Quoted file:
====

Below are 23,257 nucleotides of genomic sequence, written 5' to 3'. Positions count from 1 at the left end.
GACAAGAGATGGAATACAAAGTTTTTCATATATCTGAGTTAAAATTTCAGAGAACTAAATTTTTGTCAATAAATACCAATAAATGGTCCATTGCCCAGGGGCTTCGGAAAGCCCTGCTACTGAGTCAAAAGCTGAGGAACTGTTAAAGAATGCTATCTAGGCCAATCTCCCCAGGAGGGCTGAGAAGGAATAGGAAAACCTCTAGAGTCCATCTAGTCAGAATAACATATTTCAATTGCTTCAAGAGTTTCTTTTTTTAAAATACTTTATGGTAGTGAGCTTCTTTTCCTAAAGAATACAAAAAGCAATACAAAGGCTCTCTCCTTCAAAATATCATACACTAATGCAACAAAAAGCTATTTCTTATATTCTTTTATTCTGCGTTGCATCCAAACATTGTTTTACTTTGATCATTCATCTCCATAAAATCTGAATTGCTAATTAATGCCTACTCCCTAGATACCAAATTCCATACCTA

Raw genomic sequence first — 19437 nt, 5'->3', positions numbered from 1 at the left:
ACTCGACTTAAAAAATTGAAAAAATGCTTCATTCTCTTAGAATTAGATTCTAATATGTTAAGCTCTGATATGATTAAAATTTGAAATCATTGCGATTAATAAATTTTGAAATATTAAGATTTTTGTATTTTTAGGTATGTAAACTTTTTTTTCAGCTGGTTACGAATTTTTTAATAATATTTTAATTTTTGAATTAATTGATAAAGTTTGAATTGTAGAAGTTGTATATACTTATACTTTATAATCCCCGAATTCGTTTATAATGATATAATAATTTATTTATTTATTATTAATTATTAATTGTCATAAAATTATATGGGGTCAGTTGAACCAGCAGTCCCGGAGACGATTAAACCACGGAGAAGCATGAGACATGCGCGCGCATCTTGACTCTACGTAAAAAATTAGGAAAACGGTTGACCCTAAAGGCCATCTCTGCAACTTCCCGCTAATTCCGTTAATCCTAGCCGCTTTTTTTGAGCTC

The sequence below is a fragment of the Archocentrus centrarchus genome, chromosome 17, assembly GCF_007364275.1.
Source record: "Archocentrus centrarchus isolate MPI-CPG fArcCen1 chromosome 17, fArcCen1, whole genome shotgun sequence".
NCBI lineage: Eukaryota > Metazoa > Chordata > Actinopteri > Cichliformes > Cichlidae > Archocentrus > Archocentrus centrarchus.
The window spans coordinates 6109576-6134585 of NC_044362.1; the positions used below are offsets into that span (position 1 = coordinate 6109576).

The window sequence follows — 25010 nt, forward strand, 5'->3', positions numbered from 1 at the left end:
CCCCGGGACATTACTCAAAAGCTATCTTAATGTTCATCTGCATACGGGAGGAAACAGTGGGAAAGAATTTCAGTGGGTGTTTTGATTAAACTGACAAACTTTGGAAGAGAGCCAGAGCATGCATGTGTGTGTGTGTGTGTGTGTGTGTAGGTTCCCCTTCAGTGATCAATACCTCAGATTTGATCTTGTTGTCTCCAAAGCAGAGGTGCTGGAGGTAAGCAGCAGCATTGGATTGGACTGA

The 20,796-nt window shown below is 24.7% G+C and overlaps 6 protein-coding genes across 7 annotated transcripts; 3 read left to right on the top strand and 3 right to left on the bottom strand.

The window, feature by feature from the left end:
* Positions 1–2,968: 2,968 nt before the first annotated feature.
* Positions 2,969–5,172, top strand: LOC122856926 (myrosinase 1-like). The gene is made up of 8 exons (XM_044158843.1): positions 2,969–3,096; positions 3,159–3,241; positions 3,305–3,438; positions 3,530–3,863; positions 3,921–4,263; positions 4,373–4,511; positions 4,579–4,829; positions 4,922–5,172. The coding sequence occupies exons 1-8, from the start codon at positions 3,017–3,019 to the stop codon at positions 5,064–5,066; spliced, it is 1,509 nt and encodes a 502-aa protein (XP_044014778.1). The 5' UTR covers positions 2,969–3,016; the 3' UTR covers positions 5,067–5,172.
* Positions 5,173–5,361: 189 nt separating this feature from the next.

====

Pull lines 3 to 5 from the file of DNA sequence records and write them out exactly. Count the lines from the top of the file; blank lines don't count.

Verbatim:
Raw genomic sequence first — 19437 nt, 5'->3', positions numbered from 1 at the left:
ACTCGACTTAAAAAATTGAAAAAATGCTTCATTCTCTTAGAATTAGATTCTAATATGTTAAGCTCTGATATGATTAAAATTTGAAATCATTGCGATTAATAAATTTTGAAATATTAAGATTTTTGTATTTTTAGGTATGTAAACTTTTTTTTCAGCTGGTTACGAATTTTTTAATAATATTTTAATTTTTGAATTAATTGATAAAGTTTGAATTGTAGAAGTTGTATATACTTATACTTTATAATCCCCGAATTCGTTTATAATGATATAATAATTTATTTATTTATTATTAATTATTAATTGTCATAAAATTATATGGGGTCAGTTGAACCAGCAGTCCCGGAGACGATTAAACCACGGAGAAGCATGAGACATGCGCGCGCATCTTGACTCTACGTAAAAAATTAGGAAAACGGTTGACCCTAAAGGCCATCTCTGCAACTTCCCGCTAATTCCGTTAATCCTAGCCGCTTTTTTTGAGCTC

The sequence below is a fragment of the Archocentrus centrarchus genome, chromosome 17, assembly GCF_007364275.1.